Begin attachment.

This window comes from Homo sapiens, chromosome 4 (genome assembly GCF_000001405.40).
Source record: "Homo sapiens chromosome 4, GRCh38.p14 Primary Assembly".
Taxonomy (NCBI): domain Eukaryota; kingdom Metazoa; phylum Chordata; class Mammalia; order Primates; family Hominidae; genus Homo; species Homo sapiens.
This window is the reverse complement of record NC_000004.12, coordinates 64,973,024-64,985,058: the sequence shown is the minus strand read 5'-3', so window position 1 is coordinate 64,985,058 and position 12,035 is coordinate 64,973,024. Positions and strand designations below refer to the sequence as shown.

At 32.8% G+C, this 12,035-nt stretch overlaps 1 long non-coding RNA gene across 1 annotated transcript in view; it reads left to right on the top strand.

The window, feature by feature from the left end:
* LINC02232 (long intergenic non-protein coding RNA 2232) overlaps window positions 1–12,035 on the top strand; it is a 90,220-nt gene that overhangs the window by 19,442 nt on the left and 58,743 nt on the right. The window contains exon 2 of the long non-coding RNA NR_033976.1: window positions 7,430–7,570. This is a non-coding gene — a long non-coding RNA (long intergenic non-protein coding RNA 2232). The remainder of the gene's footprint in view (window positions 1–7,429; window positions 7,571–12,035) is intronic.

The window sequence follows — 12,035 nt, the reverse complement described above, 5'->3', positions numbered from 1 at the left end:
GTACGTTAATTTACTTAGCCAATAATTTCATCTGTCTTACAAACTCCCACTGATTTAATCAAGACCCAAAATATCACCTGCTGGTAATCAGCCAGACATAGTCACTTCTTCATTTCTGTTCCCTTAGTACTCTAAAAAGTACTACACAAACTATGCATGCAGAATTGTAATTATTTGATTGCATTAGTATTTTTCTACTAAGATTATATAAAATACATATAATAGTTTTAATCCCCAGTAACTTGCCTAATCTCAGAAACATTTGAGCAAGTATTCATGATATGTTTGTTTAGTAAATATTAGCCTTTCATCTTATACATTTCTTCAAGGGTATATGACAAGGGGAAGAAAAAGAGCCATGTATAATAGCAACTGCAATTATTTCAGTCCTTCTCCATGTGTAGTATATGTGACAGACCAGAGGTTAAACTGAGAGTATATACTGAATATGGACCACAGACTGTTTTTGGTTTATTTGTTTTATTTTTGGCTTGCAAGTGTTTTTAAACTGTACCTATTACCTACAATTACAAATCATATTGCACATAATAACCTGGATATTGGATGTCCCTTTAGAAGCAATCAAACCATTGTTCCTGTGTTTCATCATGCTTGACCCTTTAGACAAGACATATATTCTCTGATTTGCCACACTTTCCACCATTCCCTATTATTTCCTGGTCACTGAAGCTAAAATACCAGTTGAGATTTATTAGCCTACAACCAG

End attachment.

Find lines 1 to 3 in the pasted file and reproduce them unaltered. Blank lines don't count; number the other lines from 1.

This window comes from Homo sapiens, chromosome 4 (genome assembly GCF_000001405.40).
Source record: "Homo sapiens chromosome 4, GRCh38.p14 Primary Assembly".
Taxonomy (NCBI): domain Eukaryota; kingdom Metazoa; phylum Chordata; class Mammalia; order Primates; family Hominidae; genus Homo; species Homo sapiens.